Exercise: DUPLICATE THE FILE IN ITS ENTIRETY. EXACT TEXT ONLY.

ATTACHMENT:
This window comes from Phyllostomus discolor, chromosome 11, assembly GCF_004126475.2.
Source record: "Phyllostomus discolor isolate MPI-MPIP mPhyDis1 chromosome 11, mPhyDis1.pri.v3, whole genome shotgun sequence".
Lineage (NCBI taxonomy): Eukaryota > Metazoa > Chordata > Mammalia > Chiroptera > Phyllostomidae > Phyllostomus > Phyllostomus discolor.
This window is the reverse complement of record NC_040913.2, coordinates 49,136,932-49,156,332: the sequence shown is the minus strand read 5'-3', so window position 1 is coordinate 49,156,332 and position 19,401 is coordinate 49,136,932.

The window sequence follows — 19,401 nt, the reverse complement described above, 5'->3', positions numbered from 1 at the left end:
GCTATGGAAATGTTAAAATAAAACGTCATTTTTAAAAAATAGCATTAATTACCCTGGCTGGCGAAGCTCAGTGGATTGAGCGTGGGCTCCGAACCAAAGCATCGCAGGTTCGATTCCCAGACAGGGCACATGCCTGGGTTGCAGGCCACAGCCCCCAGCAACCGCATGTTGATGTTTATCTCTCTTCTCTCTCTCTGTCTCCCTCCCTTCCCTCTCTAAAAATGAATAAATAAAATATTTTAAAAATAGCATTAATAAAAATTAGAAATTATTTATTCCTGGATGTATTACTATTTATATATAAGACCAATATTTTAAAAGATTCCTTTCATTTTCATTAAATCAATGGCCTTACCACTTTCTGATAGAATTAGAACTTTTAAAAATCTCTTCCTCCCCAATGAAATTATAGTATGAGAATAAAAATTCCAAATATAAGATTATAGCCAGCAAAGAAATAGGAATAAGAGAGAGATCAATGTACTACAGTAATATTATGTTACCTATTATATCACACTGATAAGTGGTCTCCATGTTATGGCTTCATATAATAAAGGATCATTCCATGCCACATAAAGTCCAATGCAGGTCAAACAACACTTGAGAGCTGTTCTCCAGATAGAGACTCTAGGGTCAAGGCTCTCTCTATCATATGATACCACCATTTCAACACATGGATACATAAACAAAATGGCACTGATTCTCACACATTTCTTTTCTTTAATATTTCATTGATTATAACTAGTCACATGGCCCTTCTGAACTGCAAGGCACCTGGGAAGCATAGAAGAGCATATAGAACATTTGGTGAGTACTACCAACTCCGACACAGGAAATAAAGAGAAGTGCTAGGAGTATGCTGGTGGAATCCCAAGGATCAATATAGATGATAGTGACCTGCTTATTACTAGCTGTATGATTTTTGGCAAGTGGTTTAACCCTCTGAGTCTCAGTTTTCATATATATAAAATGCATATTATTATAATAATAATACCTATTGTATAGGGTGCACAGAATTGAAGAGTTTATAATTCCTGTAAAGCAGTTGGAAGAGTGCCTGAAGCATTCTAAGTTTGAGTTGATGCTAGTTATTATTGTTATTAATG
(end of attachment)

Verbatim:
This window comes from Phyllostomus discolor, chromosome 11, assembly GCF_004126475.2.
Source record: "Phyllostomus discolor isolate MPI-MPIP mPhyDis1 chromosome 11, mPhyDis1.pri.v3, whole genome shotgun sequence".
Lineage (NCBI taxonomy): Eukaryota > Metazoa > Chordata > Mammalia > Chiroptera > Phyllostomidae > Phyllostomus > Phyllostomus discolor.
This window is the reverse complement of record NC_040913.2, coordinates 49,136,932-49,156,332: the sequence shown is the minus strand read 5'-3', so window position 1 is coordinate 49,156,332 and position 19,401 is coordinate 49,136,932.

The window sequence follows — 19,401 nt, the reverse complement described above, 5'->3', positions numbered from 1 at the left end:
GCTATGGAAATGTTAAAATAAAACGTCATTTTTAAAAAATAGCATTAATTACCCTGGCTGGCGAAGCTCAGTGGATTGAGCGTGGGCTCCGAACCAAAGCATCGCAGGTTCGATTCCCAGACAGGGCACATGCCTGGGTTGCAGGCCACAGCCCCCAGCAACCGCATGTTGATGTTTATCTCTCTTCTCTCTCTCTGTCTCCCTCCCTTCCCTCTCTAAAAATGAATAAATAAAATATTTTAAAAATAGCATTAATAAAAATTAGAAATTATTTATTCCTGGATGTATTACTATTTATATATAAGACCAATATTTTAAAAGATTCCTTTCATTTTCATTAAATCAATGGCCTTACCACTTTCTGATAGAATTAGAACTTTTAAAAATCTCTTCCTCCCCAATGAAATTATAGTATGAGAATAAAAATTCCAAATATAAGATTATAGCCAGCAAAGAAATAGGAATAAGAGAGAGATCAATGTACTACAGTAATATTATGTTACCTATTATATCACACTGATAAGTGGTCTCCATGTTATGGCTTCATATAATAAAGGATCATTCCATGCCACATAAAGTCCAATGCAGGTCAAACAACACTTGAGAGCTGTTCTCCAGATAGAGACTCTAGGGTCAAGGCTCTCTCTATCATATGATACCACCATTTCAACACATGGATACATAAACAAAATGGCACTGATTCTCACACATTTCTTTTCTTTAATATTTCATTGATTATAACTAGTCACATGGCCCTTCTGAACTGCAAGGCACCTGGGAAGCATAGAAGAGCATATAGAACATTTGGTGAGTACTACCAACTCCGACACAGGAAATAAAGAGAAGTGCTAGGAGTATGCTGGTGGAATCCCAAGGATCAATATAGATGATAGTGACCTGCTTATTACTAGCTGTATGATTTTTGGCAAGTGGTTTAACCCTCTGAGTCTCAGTTTTCATATATATAAAATGCATATTATTATAATAATAATACCTATTGTATAGGGTGCACAGAATTGAAGAGTTTATAATTCCTGTAAAGCAGTTGGAAGAGTGCCTGAAGCATTCTAAGTTTGAGTTGATGCTAGTTATTATTGTTATTAATG